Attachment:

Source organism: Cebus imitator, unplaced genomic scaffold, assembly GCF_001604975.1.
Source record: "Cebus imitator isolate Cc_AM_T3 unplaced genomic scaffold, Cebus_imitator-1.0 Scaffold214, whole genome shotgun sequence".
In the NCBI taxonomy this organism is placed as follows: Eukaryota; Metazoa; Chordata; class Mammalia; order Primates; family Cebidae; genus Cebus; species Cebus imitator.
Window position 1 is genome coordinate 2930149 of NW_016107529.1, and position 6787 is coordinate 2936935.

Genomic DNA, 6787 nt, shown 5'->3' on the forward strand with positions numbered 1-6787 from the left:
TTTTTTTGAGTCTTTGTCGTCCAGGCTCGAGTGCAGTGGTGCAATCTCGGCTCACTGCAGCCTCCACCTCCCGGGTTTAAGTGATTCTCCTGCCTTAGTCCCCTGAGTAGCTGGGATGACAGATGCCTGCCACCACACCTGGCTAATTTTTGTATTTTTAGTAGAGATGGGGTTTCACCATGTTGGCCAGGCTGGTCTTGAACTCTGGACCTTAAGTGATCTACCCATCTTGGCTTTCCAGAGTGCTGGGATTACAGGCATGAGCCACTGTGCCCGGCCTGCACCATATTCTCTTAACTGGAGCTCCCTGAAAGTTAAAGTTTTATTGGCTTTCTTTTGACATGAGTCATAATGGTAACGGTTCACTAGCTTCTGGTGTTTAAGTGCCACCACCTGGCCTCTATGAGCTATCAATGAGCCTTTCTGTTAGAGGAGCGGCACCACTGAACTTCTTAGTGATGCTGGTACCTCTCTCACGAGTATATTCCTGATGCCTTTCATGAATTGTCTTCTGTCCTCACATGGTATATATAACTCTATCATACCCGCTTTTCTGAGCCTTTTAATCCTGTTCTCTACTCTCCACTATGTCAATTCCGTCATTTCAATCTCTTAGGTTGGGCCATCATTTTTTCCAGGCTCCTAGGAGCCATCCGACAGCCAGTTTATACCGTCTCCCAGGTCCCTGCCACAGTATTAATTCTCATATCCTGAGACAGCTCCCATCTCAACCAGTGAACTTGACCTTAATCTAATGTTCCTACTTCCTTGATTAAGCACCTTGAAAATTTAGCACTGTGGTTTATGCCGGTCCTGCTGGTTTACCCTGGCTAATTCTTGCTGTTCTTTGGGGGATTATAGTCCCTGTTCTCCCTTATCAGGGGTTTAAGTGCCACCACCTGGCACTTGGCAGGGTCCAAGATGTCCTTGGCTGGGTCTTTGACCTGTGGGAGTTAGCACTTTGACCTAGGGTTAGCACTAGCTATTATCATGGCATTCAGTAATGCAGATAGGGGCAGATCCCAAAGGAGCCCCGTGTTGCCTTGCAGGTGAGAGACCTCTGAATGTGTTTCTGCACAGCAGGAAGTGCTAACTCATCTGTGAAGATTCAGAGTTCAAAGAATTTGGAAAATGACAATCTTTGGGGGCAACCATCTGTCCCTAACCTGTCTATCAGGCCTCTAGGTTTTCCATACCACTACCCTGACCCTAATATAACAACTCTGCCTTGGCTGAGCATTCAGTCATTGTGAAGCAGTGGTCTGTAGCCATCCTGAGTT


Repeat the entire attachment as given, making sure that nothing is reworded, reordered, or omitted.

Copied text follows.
Source organism: Cebus imitator, unplaced genomic scaffold, assembly GCF_001604975.1.
Source record: "Cebus imitator isolate Cc_AM_T3 unplaced genomic scaffold, Cebus_imitator-1.0 Scaffold214, whole genome shotgun sequence".
In the NCBI taxonomy this organism is placed as follows: Eukaryota; Metazoa; Chordata; class Mammalia; order Primates; family Cebidae; genus Cebus; species Cebus imitator.
Window position 1 is genome coordinate 2930149 of NW_016107529.1, and position 6787 is coordinate 2936935.

Genomic DNA, 6787 nt, shown 5'->3' on the forward strand with positions numbered 1-6787 from the left:
TTTTTTTGAGTCTTTGTCGTCCAGGCTCGAGTGCAGTGGTGCAATCTCGGCTCACTGCAGCCTCCACCTCCCGGGTTTAAGTGATTCTCCTGCCTTAGTCCCCTGAGTAGCTGGGATGACAGATGCCTGCCACCACACCTGGCTAATTTTTGTATTTTTAGTAGAGATGGGGTTTCACCATGTTGGCCAGGCTGGTCTTGAACTCTGGACCTTAAGTGATCTACCCATCTTGGCTTTCCAGAGTGCTGGGATTACAGGCATGAGCCACTGTGCCCGGCCTGCACCATATTCTCTTAACTGGAGCTCCCTGAAAGTTAAAGTTTTATTGGCTTTCTTTTGACATGAGTCATAATGGTAACGGTTCACTAGCTTCTGGTGTTTAAGTGCCACCACCTGGCCTCTATGAGCTATCAATGAGCCTTTCTGTTAGAGGAGCGGCACCACTGAACTTCTTAGTGATGCTGGTACCTCTCTCACGAGTATATTCCTGATGCCTTTCATGAATTGTCTTCTGTCCTCACATGGTATATATAACTCTATCATACCCGCTTTTCTGAGCCTTTTAATCCTGTTCTCTACTCTCCACTATGTCAATTCCGTCATTTCAATCTCTTAGGTTGGGCCATCATTTTTTCCAGGCTCCTAGGAGCCATCCGACAGCCAGTTTATACCGTCTCCCAGGTCCCTGCCACAGTATTAATTCTCATATCCTGAGACAGCTCCCATCTCAACCAGTGAACTTGACCTTAATCTAATGTTCCTACTTCCTTGATTAAGCACCTTGAAAATTTAGCACTGTGGTTTATGCCGGTCCTGCTGGTTTACCCTGGCTAATTCTTGCTGTTCTTTGGGGGATTATAGTCCCTGTTCTCCCTTATCAGGGGTTTAAGTGCCACCACCTGGCACTTGGCAGGGTCCAAGATGTCCTTGGCTGGGTCTTTGACCTGTGGGAGTTAGCACTTTGACCTAGGGTTAGCACTAGCTATTATCATGGCATTCAGTAATGCAGATAGGGGCAGATCCCAAAGGAGCCCCGTGTTGCCTTGCAGGTGAGAGACCTCTGAATGTGTTTCTGCACAGCAGGAAGTGCTAACTCATCTGTGAAGATTCAGAGTTCAAAGAATTTGGAAAATGACAATCTTTGGGGGCAACCATCTGTCCCTAACCTGTCTATCAGGCCTCTAGGTTTTCCATACCACTACCCTGACCCTAATATAACAACTCTGCCTTGGCTGAGCATTCAGTCATTGTGAAGCAGTGGTCTGTAGCCATCCTGAGTT